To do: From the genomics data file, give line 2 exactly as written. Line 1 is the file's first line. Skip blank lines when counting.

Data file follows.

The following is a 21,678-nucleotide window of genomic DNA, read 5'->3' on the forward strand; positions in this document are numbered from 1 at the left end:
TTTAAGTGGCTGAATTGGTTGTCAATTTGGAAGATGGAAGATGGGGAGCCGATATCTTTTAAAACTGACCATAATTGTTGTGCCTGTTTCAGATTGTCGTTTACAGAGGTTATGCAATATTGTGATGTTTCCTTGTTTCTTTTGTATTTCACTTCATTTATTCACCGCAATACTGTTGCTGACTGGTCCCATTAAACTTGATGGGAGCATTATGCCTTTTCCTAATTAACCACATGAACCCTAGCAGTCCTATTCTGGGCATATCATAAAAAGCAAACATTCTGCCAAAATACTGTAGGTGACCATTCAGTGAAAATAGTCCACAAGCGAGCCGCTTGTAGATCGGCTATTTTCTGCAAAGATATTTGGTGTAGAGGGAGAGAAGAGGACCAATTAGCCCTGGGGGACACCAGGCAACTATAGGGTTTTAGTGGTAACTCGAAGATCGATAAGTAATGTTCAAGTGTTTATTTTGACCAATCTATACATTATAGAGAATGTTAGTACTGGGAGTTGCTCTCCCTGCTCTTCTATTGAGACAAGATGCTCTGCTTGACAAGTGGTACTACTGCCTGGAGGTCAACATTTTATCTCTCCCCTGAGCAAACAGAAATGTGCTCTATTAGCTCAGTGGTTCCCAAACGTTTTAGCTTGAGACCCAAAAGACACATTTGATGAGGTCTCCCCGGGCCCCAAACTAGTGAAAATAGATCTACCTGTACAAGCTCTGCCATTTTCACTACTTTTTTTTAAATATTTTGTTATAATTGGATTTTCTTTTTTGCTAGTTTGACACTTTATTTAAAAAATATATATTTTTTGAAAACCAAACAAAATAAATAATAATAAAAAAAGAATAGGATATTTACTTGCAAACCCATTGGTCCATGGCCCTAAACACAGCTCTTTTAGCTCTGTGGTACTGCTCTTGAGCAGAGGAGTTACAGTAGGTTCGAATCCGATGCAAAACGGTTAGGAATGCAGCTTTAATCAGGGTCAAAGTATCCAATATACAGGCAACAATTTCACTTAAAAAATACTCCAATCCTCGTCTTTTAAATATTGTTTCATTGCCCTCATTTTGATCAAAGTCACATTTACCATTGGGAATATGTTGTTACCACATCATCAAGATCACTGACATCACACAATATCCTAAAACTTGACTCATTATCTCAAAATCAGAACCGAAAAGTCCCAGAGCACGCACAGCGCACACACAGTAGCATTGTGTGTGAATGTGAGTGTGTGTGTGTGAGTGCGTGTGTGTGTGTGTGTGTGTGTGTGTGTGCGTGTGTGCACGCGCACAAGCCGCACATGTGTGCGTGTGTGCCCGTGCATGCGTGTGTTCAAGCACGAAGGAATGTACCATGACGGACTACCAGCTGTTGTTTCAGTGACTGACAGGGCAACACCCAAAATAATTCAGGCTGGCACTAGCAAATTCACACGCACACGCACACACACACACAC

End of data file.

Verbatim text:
TTTAAGTGGCTGAATTGGTTGTCAATTTGGAAGATGGAAGATGGGGAGCCGATATCTTTTAAAACTGACCATAATTGTTGTGCCTGTTTCAGATTGTCGTTTACAGAGGTTATGCAATATTGTGATGTTTCCTTGTTTCTTTTGTATTTCACTTCATTTATTCACCGCAATACTGTTGCTGACTGGTCCCATTAAACTTGATGGGAGCATTATGCCTTTTCCTAATTAACCACATGAACCCTAGCAGTCCTATTCTGGGCATATCATAAAAAGCAAACATTCTGCCAAAATACTGTAGGTGACCATTCAGTGAAAATAGTCCACAAGCGAGCCGCTTGTAGATCGGCTATTTTCTGCAAAGATATTTGGTGTAGAGGGAGAGAAGAGGACCAATTAGCCCTGGGGGACACCAGGCAACTATAGGGTTTTAGTGGTAACTCGAAGATCGATAAGTAATGTTCAAGTGTTTATTTTGACCAATCTATACATTATAGAGAATGTTAGTACTGGGAGTTGCTCTCCCTGCTCTTCTATTGAGACAAGATGCTCTGCTTGACAAGTGGTACTACTGCCTGGAGGTCAACATTTTATCTCTCCCCTGAGCAAACAGAAATGTGCTCTATTAGCTCAGTGGTTCCCAAACGTTTTAGCTTGAGACCCAAAAGACACATTTGATGAGGTCTCCCCGGGCCCCAAACTAGTGAAAATAGATCTACCTGTACAAGCTCTGCCATTTTCACTACTTTTTTTTAAATATTTTGTTATAATTGGATTTTCTTTTTTGCTAGTTTGACACTTTATTTAAAAAATATATATTTTTTGAAAACCAAACAAAATAAATAATAATAAAAAAAGAATAGGATATTTACTTGCAAACCCATTGGTCCATGGCCCTAAACACAGCTCTTTTAGCTCTGTGGTACTGCTCTTGAGCAGAGGAGTTACAGTAGGTTCGAATCCGATGCAAAACGGTTAGGAATGCAGCTTTAATCAGGGTCAAAGTATCCAATATACAGGCAACAATTTCACTTAAAAAATACTCCAATCCTCGTCTTTTAAATATTGTTTCATTGCCCTCATTTTGATCAAAGTCACATTTACCATTGGGAATATGTTGTTACCACATCATCAAGATCACTGACATCACACAATATCCTAAAACTTGACTCATTATCTCAAAATCAGAACCGAAAAGTCCCAGAGCACGCACAGCGCACACACAGTAGCATTGTGTGTGAATGTGAGTGTGTGTGTGTGAGTGCGTGTGTGTGTGTGTGTGTGTGTGTGTGTGCGTGTGTGCACGCGCACAAGCCGCACATGTGTGCGTGTGTGCCCGTGCATGCGTGTGTTCAAGCACGAAGGAATGTACCATGACGGACTACCAGCTGTTGTTTCAGTGACTGACAGGGCAACACCCAAAATAATTCAGGCTGGCACTAGCAAATTCACACGCACACGCACACACACACACAC